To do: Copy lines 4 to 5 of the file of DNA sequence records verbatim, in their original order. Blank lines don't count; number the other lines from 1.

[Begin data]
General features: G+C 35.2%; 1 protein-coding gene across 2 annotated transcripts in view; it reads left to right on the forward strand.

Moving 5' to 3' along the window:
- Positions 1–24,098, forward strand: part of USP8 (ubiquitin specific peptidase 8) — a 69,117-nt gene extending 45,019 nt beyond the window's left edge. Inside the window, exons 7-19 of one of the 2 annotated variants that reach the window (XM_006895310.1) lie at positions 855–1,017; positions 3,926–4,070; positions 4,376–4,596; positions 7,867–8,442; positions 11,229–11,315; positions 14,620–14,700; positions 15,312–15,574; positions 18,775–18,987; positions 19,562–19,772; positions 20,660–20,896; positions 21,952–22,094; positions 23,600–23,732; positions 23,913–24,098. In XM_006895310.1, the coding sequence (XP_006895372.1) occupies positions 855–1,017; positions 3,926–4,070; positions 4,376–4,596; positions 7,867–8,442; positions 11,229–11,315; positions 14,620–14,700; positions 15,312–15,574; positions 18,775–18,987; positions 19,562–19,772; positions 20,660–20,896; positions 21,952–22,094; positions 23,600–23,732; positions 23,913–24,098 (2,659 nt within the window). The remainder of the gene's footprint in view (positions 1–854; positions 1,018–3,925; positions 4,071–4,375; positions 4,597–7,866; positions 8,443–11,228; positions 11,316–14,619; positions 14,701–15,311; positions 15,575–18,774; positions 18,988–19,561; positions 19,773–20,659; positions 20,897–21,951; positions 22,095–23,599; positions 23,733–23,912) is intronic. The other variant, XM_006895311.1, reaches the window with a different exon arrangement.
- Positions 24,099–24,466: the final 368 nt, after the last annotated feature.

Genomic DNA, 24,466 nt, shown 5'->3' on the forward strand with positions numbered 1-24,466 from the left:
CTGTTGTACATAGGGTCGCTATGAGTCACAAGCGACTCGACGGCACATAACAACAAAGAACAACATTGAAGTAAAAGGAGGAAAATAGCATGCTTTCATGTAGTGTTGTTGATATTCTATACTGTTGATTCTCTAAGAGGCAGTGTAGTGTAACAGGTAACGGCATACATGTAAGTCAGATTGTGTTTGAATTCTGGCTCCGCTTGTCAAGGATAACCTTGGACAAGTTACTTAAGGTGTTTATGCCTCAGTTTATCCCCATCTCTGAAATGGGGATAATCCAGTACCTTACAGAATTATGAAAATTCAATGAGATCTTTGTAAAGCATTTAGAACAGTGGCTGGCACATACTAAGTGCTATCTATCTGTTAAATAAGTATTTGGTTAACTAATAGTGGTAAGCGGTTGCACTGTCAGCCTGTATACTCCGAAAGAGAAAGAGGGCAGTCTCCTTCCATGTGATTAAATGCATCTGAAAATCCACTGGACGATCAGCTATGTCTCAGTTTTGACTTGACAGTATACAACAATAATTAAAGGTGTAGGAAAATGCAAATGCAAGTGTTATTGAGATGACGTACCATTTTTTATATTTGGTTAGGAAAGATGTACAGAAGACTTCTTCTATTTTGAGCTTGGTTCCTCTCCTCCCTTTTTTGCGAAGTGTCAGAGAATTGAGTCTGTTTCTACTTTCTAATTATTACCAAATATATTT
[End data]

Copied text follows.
- Positions 24,099–24,466: the final 368 nt, after the last annotated feature.

Genomic DNA, 24,466 nt, shown 5'->3' on the forward strand with positions numbered 1-24,466 from the left: